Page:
It’s not every day that you can take home an artwork valued at $30,000 simply because you enjoyed it more than everyone else did. But thanks to an unusual art experience designed by Bombay Sapphire earlier this month, the only currency accepted at this particular auction was a bidder’s emotional connection to it.
The experience, which measured bidders’ reactions to the artwork using neuroaesthetic technology, highlighted the brand’s efforts to help democratize the art world by making art more accessible, regardless of financial means. “For the first time, we are creating an opportunity for art lovers to be able to bid on an original piece of art using their emotional connection and their senses rather than money,” says Jamie Keller, Brand Director, North America, at Bombay Sapphire.
We spoke with Keller about the inspiration behind the auction, the brand’s larger “Senses Stirred” campaign and its new focus on intimate experiences that hero emerging and underrepresented artists. And for a deep dive into the event itself, check out this case study from CM sister pub Event Marketer.
Chief Marketer: How did the idea of the sensory auction first come about?
Jamie Keller: The sensory auction is a continuation of our new brand campaign, “Senses Stirred.” The focus of the campaign is centered around the gin and tonic and how, when done well, it is so much more than just a cocktail. It’s actually an experience for the senses. The sensory auction was designed to bring that surreal experience of enjoying Bombay and tonic to life.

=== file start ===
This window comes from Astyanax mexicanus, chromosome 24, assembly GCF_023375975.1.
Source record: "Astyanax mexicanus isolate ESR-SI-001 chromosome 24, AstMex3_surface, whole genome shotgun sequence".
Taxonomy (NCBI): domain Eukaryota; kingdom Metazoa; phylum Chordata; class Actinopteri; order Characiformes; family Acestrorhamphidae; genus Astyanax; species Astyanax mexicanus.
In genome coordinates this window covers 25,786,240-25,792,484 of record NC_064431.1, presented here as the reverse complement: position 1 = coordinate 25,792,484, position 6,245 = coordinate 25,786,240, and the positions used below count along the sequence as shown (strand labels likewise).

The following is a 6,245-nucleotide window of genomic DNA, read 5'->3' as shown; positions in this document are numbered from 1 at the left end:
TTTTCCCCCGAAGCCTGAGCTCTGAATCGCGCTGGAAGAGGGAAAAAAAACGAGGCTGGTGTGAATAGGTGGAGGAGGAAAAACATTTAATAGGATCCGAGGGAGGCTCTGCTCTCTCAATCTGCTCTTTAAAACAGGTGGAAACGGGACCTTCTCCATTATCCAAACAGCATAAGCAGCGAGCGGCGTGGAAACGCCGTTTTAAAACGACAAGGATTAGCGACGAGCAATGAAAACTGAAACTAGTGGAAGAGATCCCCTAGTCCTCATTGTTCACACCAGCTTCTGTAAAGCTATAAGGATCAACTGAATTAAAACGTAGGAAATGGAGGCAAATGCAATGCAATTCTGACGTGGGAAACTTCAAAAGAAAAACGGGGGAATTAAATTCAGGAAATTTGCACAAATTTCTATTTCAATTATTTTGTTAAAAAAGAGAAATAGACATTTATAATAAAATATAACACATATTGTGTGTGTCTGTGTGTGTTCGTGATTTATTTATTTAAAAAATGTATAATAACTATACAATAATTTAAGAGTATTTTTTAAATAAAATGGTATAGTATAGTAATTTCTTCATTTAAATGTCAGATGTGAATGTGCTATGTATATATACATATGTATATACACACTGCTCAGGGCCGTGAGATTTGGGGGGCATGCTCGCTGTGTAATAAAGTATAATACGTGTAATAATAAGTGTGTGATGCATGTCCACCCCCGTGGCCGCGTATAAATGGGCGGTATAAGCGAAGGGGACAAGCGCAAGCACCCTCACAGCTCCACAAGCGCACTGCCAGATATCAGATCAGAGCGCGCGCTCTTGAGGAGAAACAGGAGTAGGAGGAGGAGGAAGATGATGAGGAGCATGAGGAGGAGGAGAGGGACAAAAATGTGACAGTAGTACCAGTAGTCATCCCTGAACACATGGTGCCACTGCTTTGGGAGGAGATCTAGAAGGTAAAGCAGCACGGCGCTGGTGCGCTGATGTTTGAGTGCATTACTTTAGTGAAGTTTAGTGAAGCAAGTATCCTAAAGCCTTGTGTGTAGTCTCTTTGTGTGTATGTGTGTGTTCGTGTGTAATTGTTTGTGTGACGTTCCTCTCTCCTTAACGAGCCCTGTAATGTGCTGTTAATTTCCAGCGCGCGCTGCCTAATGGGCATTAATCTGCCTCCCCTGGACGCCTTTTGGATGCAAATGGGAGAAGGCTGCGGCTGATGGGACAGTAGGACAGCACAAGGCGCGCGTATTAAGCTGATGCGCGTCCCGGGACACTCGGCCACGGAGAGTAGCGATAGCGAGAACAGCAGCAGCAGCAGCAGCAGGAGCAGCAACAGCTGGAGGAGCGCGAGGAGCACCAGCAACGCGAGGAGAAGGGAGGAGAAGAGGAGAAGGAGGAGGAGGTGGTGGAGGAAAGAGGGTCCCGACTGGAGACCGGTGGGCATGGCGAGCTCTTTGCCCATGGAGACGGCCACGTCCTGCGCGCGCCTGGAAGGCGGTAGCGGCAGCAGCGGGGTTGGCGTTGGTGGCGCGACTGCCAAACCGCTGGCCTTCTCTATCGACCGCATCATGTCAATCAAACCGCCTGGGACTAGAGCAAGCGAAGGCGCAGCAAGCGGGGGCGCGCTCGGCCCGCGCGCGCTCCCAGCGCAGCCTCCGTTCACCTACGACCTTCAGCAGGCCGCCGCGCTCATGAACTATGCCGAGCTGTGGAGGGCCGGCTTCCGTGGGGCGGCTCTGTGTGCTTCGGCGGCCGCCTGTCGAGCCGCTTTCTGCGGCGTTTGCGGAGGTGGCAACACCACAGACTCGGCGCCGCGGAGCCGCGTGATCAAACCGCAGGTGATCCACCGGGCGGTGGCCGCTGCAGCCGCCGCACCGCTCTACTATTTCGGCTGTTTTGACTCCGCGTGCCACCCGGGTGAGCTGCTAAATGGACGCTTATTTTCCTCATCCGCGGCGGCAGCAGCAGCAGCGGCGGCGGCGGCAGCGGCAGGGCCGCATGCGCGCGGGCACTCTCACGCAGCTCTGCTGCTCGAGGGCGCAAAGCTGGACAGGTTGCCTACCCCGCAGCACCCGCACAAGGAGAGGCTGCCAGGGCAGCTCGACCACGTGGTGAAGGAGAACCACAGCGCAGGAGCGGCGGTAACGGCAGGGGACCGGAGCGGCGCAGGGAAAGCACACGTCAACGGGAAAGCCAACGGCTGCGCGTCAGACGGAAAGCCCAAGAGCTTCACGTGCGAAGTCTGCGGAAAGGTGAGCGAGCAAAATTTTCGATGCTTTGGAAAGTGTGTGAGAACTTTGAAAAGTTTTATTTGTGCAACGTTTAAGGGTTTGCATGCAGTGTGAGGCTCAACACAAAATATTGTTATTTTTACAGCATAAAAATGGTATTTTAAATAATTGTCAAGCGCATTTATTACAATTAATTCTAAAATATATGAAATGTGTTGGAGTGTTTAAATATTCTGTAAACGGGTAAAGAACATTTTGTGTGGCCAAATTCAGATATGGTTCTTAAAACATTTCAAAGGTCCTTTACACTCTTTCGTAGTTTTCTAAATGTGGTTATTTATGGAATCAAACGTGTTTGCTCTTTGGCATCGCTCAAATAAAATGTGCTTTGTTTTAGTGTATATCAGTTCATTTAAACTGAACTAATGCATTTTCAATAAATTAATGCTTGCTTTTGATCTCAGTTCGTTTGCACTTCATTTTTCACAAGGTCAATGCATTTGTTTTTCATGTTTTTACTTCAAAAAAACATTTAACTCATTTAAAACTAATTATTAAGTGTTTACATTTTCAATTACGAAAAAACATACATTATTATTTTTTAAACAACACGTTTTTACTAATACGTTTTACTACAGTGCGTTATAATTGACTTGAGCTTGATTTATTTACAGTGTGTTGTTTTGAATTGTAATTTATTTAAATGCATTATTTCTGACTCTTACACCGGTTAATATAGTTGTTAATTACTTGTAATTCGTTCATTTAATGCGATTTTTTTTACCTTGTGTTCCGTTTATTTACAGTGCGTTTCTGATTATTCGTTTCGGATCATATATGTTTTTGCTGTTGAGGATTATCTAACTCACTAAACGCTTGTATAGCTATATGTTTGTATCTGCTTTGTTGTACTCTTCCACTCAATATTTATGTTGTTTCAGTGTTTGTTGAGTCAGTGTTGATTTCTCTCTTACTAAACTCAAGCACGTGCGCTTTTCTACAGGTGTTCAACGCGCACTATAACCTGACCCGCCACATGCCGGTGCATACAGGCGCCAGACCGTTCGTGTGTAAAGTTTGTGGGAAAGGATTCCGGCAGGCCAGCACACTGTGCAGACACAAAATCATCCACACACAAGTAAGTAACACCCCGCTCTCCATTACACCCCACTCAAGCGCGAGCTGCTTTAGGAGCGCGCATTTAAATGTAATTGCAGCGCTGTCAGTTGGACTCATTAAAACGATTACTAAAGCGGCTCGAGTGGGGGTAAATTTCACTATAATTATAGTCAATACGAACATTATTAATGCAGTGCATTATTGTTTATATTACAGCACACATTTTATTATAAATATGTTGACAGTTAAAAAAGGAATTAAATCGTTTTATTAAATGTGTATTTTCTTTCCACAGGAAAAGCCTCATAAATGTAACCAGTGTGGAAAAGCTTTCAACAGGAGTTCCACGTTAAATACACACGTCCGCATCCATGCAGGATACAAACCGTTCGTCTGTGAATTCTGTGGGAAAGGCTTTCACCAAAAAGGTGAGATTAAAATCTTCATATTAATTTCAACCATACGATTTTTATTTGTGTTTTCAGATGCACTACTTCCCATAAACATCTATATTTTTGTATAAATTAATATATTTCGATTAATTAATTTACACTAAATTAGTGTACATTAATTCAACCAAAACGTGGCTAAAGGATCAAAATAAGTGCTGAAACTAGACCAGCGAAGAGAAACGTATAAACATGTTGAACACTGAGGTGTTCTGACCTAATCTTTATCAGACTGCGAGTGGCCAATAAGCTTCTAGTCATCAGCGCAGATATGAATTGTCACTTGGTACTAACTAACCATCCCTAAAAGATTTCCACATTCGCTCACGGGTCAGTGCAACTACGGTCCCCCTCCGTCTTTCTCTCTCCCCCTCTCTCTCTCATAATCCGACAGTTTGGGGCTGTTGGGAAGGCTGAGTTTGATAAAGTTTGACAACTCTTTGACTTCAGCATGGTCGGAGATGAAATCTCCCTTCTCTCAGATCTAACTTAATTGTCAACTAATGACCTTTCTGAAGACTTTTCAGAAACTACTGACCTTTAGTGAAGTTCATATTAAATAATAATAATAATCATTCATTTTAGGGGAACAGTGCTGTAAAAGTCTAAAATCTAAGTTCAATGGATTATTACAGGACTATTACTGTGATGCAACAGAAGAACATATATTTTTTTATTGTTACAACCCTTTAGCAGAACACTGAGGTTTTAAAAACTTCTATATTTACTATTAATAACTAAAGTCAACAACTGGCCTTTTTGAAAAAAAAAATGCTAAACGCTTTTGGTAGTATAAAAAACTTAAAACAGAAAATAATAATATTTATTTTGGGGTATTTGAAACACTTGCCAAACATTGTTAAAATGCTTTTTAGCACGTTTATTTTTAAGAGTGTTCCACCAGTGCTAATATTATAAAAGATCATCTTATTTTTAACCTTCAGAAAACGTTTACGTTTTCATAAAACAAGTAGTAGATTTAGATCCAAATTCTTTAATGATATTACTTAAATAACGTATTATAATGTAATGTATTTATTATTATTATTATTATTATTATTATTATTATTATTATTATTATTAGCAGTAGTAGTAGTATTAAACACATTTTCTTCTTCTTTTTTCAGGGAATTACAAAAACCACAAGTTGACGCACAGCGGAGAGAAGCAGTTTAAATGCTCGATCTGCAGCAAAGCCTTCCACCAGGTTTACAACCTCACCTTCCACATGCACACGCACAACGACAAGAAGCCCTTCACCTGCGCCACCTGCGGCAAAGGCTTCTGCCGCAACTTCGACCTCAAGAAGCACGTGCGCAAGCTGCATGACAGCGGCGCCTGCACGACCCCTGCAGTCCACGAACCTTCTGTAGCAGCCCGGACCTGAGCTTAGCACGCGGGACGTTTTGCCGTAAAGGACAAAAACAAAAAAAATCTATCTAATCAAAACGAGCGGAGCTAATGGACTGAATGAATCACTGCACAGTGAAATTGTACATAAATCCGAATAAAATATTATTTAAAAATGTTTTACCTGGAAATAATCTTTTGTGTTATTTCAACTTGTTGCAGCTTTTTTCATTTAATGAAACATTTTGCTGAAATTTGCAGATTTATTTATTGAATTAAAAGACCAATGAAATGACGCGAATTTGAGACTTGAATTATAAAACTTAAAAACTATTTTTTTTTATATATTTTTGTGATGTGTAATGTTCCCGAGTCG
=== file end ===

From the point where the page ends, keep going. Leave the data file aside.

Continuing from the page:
What’s super exciting is that it’s never been done before. For the first time, we are creating an opportunity for art lovers to be able to bid on an original piece of art using their emotional connection and their senses rather than money, which is the traditional way in which you would bid on art. The press preview was about showcasing the concept and also showcasing how the sensorial auction actually works from a technology standpoint. We partnered with Dan Lam, an emerging artist. She’s got this great visual language in terms of how she creates these 3D sculptures through her creative lens. Her artwork is so exciting and it brings a lot of emotions. It’s really fun and playful.
CM: How is the brand itself reflected in her work?
JK: She’s able to spotlight the elevated and balanced profiles of a Bombay and tonic because of how she uses her art. She’s doing it through layers and complexities of colors and textures, which for her emulated what a Bombay and tonic is all about. [At the press event] we did a representation with one of the models to showcase the technology that is being utilized to measure the artwork. We unveiled the piece of art and we were able to watch the model, live, register for a sensorial bid. We also featured the cocktail that was inspired by Dan, called the “Dan and Tonic,” which was a creative evolution of a traditional Bombay and tonic.
CM: How does the technology that measures bidders’ emotional responses actually work?
JK: The bidders are able to sit down individually with the artwork. So when you’re bidding you’re the only one that is in the room, ensuring it’s quiet and you’re able to focus on the piece. The reactions to the artwork are measured through a unique combination of emotional readings that are able to be recorded, which essentially discovers the piece’s most impassioned owner.
We use something called neuroaesthetic technology. It’s a measure of three specific components. One is the ability to measure brainwave readings with electrodes. Then there is skin galvanic response technology, which is placed on your fingertips. That’s capable of detecting the most minutia of sweat drops. Then lastly, there’s an eye tracking technology, which is sitting in front of them. That measures their focus, engagement and intensity from the depth of their eyes. The scientists are able to take the combination of those three elements and tabulate a single score. And at the end of the auction, the person that has the highest score will actually earn the right to take the piece of art work home with them.